Only a few works aim to detect social action events. [3] try to predict civil unrest in South America
based on Twitter messages. In contrast to our approach, they predict such events directly from tweets,
by matching them with specific civil unrest related keywords, a date mention, and one of the predefined
locations of interest. Their system obtains a precision of 0.55 on a set of 283 predefined events. The
main drawback of their approach is that it has no predictive abilities. For example, the system is not
able to detect social action events that use newly emerging keywords for a specific event, or take place
in a new location. As a consequence, their system likely has a low recall; many future social actions are
likely to go undetected.
A more generic approach to detecting social action events is the EMBERS system by [13]. They try
to forecast civil unrest by using a number of open source data sources such as Facebook, Twitter, blogs,
news media, economic indicators, and even counts of requests to the TOR browser.3Using multiple
models, the system issues a warning alert when it believes a social action event is imminent. Tested over
a month, the EMBERS system obtained a precision and recall of respectively 0.69 and 0.82. In follow-
up work, [10] report on the results of EMBERS when only taking Twitter information into account,
mentioning a precision of 0.97 but a recall of 0.15.
2.2 Categorizing events
Some approaches based on Twitter perform some form of broad categorization (e.g. [15]; [12]). In
these approaches there is no event detection procedure before dividing the data into different categories.
The described approaches either identify which topics are often talked about on Twitter, or focus on
the categorization of users instead of events. To our knowledge, the only approach that focuses on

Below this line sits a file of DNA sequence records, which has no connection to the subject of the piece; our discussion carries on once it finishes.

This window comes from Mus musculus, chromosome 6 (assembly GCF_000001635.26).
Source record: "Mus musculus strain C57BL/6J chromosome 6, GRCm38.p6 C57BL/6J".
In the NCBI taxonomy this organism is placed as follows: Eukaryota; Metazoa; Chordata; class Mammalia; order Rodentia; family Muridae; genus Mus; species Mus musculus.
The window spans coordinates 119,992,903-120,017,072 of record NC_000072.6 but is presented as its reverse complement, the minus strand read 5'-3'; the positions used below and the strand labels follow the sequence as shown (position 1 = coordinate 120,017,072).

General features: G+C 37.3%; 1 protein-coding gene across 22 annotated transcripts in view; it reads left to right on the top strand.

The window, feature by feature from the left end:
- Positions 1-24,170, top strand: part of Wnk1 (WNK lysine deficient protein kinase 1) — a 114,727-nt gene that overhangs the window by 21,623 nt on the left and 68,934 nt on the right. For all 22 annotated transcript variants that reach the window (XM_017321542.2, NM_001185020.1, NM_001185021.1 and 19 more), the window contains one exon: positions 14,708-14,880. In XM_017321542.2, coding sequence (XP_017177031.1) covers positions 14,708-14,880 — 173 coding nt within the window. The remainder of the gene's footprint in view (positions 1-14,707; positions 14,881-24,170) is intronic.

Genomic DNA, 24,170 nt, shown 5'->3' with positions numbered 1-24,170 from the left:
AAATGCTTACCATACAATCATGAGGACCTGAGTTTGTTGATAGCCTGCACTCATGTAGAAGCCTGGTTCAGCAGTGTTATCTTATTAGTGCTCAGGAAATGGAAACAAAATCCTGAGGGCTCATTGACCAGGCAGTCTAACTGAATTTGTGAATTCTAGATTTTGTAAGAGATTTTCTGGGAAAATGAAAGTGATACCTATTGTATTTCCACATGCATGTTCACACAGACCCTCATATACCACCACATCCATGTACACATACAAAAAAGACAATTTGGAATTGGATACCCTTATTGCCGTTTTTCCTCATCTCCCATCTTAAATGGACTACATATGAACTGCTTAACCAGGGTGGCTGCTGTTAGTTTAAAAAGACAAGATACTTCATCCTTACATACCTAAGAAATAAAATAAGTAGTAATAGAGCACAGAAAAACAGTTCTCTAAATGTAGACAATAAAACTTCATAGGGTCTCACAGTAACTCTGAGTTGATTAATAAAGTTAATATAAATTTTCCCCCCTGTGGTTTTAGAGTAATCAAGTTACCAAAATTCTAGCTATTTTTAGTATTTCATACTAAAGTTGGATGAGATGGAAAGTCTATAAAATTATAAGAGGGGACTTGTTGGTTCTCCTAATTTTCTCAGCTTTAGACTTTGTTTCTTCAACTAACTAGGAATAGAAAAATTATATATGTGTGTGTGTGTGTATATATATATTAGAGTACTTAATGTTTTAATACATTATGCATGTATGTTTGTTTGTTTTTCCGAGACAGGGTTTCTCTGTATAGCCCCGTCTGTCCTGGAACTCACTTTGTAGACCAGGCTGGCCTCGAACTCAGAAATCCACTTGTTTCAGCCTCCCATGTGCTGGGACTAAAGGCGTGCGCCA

the categorization of automatically detected events is by [14]. They apply Latent Dirichlet Allocation
[2] to a set of 65 million events to generate 100 topical labels automatically. Manual post-annotation
winnowed these down to a set of 37 meaningful categories. 46.5% of the events belong to one of these
categories, while 53.5% of the events are in a rest category. [14] compared their unsupervised approach
to categorizing Twitter events to a supervised approach. They selected the best 500 events (detected
with the highest confidence) and manually annotated them by event type. Their unsupervised approach
obtained an F1-score of 0.67, outperforming the supervised approach which obtained an F1-score of
0.59. However, they do show that the F1-score of the supervised approach steadily increases when
using more training instances.
3 Experimental Set-up
Our study starts with a set of automatically detected events from Twitter, described in Section 3.1.1. We
manually annotate a subset of these events by type, and subsequently train a machine learning classifier
on several feature types extracted from these events. Performance is both evaluated on the annotated
event set and on the larger set of remaining events.
3.1 Data
3.1.1 Event set
To perform automatic event categorization, we use the event set described in [6] which was extracted